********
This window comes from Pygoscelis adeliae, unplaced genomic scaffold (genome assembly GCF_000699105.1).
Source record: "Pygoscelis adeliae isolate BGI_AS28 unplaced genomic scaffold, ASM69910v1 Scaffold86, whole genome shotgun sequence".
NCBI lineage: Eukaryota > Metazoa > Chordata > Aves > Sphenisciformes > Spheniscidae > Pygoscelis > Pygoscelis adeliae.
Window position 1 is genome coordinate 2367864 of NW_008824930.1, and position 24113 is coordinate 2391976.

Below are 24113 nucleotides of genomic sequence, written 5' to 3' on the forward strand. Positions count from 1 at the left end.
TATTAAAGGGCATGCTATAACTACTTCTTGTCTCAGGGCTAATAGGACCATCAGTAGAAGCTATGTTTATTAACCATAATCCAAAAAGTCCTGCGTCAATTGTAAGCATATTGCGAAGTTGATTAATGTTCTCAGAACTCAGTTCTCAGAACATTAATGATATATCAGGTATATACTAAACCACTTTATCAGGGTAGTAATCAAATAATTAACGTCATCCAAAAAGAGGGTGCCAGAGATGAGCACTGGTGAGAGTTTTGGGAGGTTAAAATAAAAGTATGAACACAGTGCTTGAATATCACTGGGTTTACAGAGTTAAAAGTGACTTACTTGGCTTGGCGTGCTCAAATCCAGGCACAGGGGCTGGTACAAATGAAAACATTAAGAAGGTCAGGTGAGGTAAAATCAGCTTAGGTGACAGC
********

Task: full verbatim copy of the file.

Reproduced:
This window comes from Pygoscelis adeliae, unplaced genomic scaffold (genome assembly GCF_000699105.1).
Source record: "Pygoscelis adeliae isolate BGI_AS28 unplaced genomic scaffold, ASM69910v1 Scaffold86, whole genome shotgun sequence".
NCBI lineage: Eukaryota > Metazoa > Chordata > Aves > Sphenisciformes > Spheniscidae > Pygoscelis > Pygoscelis adeliae.
Window position 1 is genome coordinate 2367864 of NW_008824930.1, and position 24113 is coordinate 2391976.

Below are 24113 nucleotides of genomic sequence, written 5' to 3' on the forward strand. Positions count from 1 at the left end.
TATTAAAGGGCATGCTATAACTACTTCTTGTCTCAGGGCTAATAGGACCATCAGTAGAAGCTATGTTTATTAACCATAATCCAAAAAGTCCTGCGTCAATTGTAAGCATATTGCGAAGTTGATTAATGTTCTCAGAACTCAGTTCTCAGAACATTAATGATATATCAGGTATATACTAAACCACTTTATCAGGGTAGTAATCAAATAATTAACGTCATCCAAAAAGAGGGTGCCAGAGATGAGCACTGGTGAGAGTTTTGGGAGGTTAAAATAAAAGTATGAACACAGTGCTTGAATATCACTGGGTTTACAGAGTTAAAAGTGACTTACTTGGCTTGGCGTGCTCAAATCCAGGCACAGGGGCTGGTACAAATGAAAACATTAAGAAGGTCAGGTGAGGTAAAATCAGCTTAGGTGACAGC